Over the years, the game of football has evolved into a multi-million pound business where players and owners alike revel in celebrity lifestyles financed by six-figure pay checks. From a host of rich and famous club owners to big-time brand names dominating the front of strips; money has an undeniable presence in all aspects of the sport and many cynics claim that rugby is beginning to follow suit.
Initially based on the concept of amateurism, the game of rugby was played at an amateur level until 1967 at which point football was already a fully professional game. Since this point, it seems that football has always been one step ahead of rugby In terms of generating revenue. In financial terms, just how much further ahead is football to rugby and is this to the detriment of the integrity of the sport?
The principal of training home-grown talent is actively promoted in rugby with more opportunities given to academy graduates, albeit for modest salaries. In contrast, football clubs are willing to offer excessive pay checks to players that are able to offer more than raw talent in the way of celebrity status, as these players generate revenue for their team by simply being on the field.
This leads to the greatest financial discrepancy between the two sports which is undoubtedly the difference in players’ salaries. Up until his retirement at the end of the 2013-14 season, Jonny Wilkinson was the highest earning rugby player earning a weekly salary of £11,000. The financial variance between the salary of a rugby player and footballer is palpable when comparing Wilkinson’s pay check to that of Cristiano Ronaldo who earns almost 30 times more at a staggering £300,000 a week.
“Rugby. Why did I choose rugby? I could’ve been a half decent left back…”
Further to paying their players modest salaries, rugby clubs maintain that their expenditure does not exceed profit due to the implementation of a salary cap each year. This cap ensures that wages are decided in advance and cannot be exceeded, allowing club owners to put aside the money in order to cover them. In football, the absence of such a cap and the persuasive powers of agents and players alike have increased salary negotiations to outrageous amounts.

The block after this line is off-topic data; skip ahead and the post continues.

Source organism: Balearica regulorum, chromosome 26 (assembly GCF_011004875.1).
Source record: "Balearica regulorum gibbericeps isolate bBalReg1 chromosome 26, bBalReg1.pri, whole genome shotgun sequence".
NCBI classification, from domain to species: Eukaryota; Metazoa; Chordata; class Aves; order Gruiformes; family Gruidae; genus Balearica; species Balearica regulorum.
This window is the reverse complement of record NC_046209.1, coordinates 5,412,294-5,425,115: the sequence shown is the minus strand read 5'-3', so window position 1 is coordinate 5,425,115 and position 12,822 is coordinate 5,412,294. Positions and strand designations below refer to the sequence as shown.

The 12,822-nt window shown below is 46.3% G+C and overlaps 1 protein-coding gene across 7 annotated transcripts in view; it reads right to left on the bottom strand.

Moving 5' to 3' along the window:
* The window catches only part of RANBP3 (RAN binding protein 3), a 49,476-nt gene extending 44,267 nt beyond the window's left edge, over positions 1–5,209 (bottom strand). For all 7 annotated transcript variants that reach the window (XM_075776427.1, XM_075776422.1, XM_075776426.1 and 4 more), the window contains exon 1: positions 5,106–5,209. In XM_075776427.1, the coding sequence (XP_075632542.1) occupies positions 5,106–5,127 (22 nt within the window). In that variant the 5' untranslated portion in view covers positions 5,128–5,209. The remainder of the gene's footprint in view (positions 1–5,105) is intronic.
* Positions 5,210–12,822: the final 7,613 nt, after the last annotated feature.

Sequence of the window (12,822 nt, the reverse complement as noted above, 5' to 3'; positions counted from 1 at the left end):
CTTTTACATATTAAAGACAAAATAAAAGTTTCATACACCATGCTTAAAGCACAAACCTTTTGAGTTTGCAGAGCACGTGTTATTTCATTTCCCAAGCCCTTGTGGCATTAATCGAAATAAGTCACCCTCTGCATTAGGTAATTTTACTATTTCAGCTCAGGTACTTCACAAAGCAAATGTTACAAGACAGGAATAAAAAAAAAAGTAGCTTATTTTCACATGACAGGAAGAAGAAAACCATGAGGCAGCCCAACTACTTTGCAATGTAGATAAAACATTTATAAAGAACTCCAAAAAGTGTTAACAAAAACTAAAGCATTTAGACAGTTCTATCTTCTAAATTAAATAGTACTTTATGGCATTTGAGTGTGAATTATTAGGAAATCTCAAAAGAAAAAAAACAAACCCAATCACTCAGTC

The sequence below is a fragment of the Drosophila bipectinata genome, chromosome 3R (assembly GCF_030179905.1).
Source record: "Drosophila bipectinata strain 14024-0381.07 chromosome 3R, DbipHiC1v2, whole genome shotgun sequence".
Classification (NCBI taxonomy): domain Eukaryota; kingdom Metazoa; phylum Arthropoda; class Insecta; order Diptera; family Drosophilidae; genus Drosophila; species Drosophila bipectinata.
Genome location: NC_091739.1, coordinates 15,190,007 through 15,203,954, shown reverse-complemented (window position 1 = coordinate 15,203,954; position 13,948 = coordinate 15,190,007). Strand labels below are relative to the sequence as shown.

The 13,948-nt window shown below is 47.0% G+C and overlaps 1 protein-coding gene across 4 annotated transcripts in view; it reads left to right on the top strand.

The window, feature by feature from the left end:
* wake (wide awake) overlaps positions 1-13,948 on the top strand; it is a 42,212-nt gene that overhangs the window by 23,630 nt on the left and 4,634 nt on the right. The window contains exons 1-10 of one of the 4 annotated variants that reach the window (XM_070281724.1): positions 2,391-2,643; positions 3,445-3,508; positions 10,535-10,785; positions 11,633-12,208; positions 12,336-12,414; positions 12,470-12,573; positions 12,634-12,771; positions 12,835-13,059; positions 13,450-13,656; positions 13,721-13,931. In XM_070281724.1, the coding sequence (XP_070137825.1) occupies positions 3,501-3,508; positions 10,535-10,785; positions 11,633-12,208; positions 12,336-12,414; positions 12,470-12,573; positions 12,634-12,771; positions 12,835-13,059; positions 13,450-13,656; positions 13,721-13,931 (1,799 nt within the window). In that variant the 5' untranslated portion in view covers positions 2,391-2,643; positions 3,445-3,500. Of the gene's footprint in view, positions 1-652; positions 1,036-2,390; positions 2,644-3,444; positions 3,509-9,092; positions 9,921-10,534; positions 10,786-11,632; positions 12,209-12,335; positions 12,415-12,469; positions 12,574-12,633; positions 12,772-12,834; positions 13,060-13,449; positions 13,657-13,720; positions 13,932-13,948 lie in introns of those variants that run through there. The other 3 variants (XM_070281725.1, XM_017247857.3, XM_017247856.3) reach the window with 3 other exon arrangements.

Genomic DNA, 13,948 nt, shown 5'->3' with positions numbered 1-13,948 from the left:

In terms of external income, the sale of TV rights contribute a mass of wealth to both sports. In a four-year deal worth £152 million, BT acquired the rights to show Aviva Premiership games from the 2013-14 season – one of the biggest broadcast deals in the history of rugby. However this was merely a drop in the ocean in comparison to the £1.7 billion Sky and Setanta paid in 2007 for 5 years of rights to show the Premier League.
In addition to this, both sports capitalise largely from sponsorship; such as the naming rights of stadiums and advertising space on the front of strips which are sold for hundreds of millions due to the colossal scale of reach that the brand will achieve. As the more global sport, football naturally attracts bigger sponsors who offer even bigger pay checks. In essence, the amount many football teams earn from sponsorship alone would enable them to play to an empty stadium and still generate a mass of wealth.
However, if you scratch beneath the surface of football, not all is as prosperous as it seems with collected debt across the premiership totalling to a staggering £3.3billion. Rugby league teams are in fact wealthier than their premiership football counterparts who borrow extortionate sums of money to buy their players and, for that reason, find themselves dipping in and out periods of administration.
I can’t help but think that somewhere along the line football’s culture of greed and immediacy has come at the expense of the integrity of the sport. For rugby players, playing at a professional level is reward enough and can often top being paid excessive wages to watch from the bench. Football is undoubtedly the winner when it comes to rolling in the money, however rugby has demonstrated the intangible wealth that can be gained through conserving the principle, sincerity and heart of the sport by resisting the gluttony of the footballer’s pay check and simply rolling in the mud.